First Person

Sober Days with Barry Humphries

Barry Humphries and I were friends for sixty-one years. We drank together, got sober together, and worked together.

In late 1969 we were both admitted to a suburban Melbourne alcohol and drug addiction hospital, Delmont. The wonderful lead psychiatrist there, Dr John Moon, who happened to be a Christadelphian, was a strong supporter of Alcoholics Anonymous. Delmont was the last mental hospital either Barry or I were admitted to as a patient.

The night before we were due to be discharged, we were taken to a large AA meeting at the Malvern Town Hall. After the meeting I came up in tears to an inspirational AA member, Antique Harry, and said: “Do you ever think I’ll get this thing, Harry?”

Instead of saying, “No hope unless you get off the tablets”—which would have been true, but not particularly helpful—Harry said to me, with great gentleness: “If you stay close to this movement, son, you’ll be all right.”

Those words, which Barry overheard, changed our lives. With the assistance of Antique Harry, Broken Hill Jack, Breathless Beryl and other long-time members of AA, we both become free of alcohol and other drugs in 1970, and stayed that way. When Barry died in April last year, he and I hadn’t drunk alcohol for fifty-three years. 

When we were both two years sober, I played a small role in the raucous Australian comedy The Adventures of Barry McKenzie, which was released in 1972. In this path-breaking Australian film (or “fillum” as my father used to say), Barry played not only Edna Everage but a number of other characters as well, including the mad psychiatrist Dr Humphrey de Lamphrey. I played the part of one of Bazza’s mates waving him goodbye at Sydney airport on his first trip to England.

It was Barry Humphries who on Guy Fawkes Day, 1974, introduced me to my future wife and friend of forty-five years, Lyndal Moor. I had no idea that Lyndal had twice been Australian Model of the Year, or that she regularly acted at Sydney’s  Ensemble Theatre and appeared in television dramas such as Skippy, The Long Arm and Spyforce. Also, I had no idea that Lyndal was then living with one of Australia’s richest men, Clyde Packer, who at the time was Barry’s manager. We met at a very powerful AA meeting at St Vincent’s Hospital in Darlinghurst, near Sydney’s Kings Cross—after which Lyndal never drank alcohol again. All I knew was that she was the most luminously beautiful woman I had ever met, and that I wanted to get close to her.

My first words to Lyndal were: “If you only knew what could happen to you if you stay close to Alcoholics Anonymous.” A year to the day we became lovers, and on Guy Fawkes Day, 1976, we were married (below) in the courtyard and garden of Lyndal’s little terrace house at 2 Leinster Street, Paddington.

When she ditched Clyde Packer (who fled to America, never to return) to team up with me, Barry quipped: “Lyndal went from diamonds to boiled lollies!” Barry attended the ceremony. His wedding present was The Complete Oxford Dictionary, compressed into two large volumes, and accompanied by a magnifying glass to enable us to read the small print. In the front, Barry wrote: “For darling Lyndal and Ross. In case you ever have ‘words’.” Lyndal died on January 22, 2020.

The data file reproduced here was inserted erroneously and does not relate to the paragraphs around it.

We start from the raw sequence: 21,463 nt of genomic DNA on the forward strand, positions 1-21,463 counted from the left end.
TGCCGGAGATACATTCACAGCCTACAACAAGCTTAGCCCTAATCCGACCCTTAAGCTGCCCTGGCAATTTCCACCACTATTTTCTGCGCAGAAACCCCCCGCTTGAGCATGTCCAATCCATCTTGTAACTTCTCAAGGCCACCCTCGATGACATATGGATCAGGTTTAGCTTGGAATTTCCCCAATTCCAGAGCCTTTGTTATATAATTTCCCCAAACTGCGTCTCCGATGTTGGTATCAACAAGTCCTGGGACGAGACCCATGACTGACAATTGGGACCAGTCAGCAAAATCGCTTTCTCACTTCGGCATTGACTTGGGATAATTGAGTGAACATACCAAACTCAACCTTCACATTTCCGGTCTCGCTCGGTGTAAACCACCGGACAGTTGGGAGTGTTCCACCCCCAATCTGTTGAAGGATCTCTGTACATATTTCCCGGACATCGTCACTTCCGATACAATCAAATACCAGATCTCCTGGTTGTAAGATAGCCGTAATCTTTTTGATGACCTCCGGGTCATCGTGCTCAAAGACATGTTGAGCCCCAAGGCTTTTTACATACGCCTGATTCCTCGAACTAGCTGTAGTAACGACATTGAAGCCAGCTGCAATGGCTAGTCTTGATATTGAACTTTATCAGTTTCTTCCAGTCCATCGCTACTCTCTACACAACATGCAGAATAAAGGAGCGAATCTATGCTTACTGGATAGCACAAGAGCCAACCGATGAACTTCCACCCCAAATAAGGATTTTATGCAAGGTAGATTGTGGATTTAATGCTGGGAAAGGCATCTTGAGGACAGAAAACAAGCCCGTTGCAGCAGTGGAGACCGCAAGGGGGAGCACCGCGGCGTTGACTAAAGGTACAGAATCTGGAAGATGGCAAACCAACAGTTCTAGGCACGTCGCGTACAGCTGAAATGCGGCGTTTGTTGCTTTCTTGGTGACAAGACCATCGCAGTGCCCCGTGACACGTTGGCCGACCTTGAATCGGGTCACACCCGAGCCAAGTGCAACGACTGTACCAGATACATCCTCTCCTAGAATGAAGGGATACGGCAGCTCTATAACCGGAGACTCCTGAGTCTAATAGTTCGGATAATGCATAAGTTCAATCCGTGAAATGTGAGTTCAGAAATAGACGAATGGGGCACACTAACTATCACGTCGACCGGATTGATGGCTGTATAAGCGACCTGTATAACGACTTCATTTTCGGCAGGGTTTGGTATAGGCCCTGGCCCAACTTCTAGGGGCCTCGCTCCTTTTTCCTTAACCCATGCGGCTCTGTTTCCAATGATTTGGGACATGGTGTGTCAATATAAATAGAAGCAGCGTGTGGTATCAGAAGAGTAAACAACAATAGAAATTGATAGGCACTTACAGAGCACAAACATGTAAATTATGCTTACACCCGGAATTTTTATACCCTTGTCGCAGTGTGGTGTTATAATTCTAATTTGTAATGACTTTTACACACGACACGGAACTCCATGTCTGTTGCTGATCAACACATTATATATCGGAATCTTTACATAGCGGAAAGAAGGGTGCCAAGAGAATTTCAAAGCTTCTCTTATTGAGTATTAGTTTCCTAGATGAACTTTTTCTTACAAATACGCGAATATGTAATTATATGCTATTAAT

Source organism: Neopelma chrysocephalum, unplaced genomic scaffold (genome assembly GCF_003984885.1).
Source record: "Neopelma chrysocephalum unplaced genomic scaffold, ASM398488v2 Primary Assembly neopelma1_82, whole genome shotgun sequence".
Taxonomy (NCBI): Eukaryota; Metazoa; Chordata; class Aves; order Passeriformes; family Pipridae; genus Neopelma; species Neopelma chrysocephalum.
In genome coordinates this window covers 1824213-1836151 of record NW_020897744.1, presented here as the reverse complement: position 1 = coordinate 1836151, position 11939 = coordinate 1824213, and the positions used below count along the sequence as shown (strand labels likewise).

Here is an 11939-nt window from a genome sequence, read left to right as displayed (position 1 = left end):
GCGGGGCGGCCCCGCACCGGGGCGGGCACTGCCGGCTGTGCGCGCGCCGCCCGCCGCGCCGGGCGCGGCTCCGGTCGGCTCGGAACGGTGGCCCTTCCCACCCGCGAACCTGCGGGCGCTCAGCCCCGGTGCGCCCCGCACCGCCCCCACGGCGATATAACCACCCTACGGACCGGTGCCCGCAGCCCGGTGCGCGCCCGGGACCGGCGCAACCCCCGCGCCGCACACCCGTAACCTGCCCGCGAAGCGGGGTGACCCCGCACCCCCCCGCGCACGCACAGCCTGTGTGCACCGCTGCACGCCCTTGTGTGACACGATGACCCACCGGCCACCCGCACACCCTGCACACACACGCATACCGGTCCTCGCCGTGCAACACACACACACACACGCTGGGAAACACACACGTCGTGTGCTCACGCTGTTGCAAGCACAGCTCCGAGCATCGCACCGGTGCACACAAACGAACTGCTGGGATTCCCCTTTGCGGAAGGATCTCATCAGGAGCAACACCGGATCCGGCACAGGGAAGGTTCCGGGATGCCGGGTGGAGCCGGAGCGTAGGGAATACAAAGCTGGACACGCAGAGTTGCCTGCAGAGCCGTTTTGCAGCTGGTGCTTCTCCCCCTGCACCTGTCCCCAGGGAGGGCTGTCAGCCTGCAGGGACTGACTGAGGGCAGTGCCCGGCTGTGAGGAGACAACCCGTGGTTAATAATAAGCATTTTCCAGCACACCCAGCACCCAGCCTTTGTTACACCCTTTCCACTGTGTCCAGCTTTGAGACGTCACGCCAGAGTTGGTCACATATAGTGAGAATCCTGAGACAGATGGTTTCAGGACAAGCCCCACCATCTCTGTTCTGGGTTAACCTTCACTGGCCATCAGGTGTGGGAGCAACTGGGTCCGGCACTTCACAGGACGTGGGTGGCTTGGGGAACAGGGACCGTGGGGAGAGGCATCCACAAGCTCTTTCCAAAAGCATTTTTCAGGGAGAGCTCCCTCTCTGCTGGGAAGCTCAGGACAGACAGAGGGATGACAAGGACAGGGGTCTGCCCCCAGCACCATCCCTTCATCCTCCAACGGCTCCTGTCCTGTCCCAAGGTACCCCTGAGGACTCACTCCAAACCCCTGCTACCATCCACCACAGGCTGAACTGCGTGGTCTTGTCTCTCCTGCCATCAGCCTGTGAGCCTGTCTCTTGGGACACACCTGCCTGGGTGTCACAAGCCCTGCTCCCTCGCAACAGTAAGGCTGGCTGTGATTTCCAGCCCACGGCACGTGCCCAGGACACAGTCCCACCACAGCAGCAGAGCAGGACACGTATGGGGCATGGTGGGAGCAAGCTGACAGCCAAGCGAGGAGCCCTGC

A year before, Barry and I had created the character of “Craig Steppenwolf, radical schoolteacher”, who Barry played in Melbourne in his 1975 show, At Least You Can Say You’ve Seen It. Barry and I wrote the script.

It was Barry’s enthusiastic review of my first Grafton Everest novel, Pushed from the Wings: An Entertainment that enabled my sexual-political satires to take off in Australia and overseas. In June 1986 Barry wrote in Quadrant: “Grafton Everest is a wonderful creation whom I would place without question in the ranks of Philip Roth’s Portnoy and Kingsley Amis’s Lucky Jim.” This unambiguous endorsement certainly helped Pushed from the Wings and also my next Grafton Everest book, All about Anthrax, both of which were published in London in 1989 by Corgi-Bantam in their prestigious Black Swan series. 

These Grafton Everest fictions sold well in the UK and South Africa. Overseas sales were also assisted by a glowing review in the London Observer by Howard Jacobson, who later won the Booker Prize. Jacobson’s review of the two adventures was headed “Conquering Everest”.

Not everyone loved the books. A humourless feminist critic in the Age in Melbourne excoriated Pushed from the Wings, moaning, “I never laughed once.” On Barry’s advice to me to flip criticism on its head (a suggestion that I have followed ever since), in the Black Swan editions I arranged for these four words to feature prominently on the back cover of Pushed from the Wings and also on its sequel. Much to that critic’s annoyance, they were widely used in marketing.    

I was with Barry at his very first appearance as Les Patterson. When I was living in an upstairs flat in Crown Street in Sydney’s Surry Hills, Barry asked me to come with him to the Rooty Hill RSL club in the outer suburbs. It was 1973.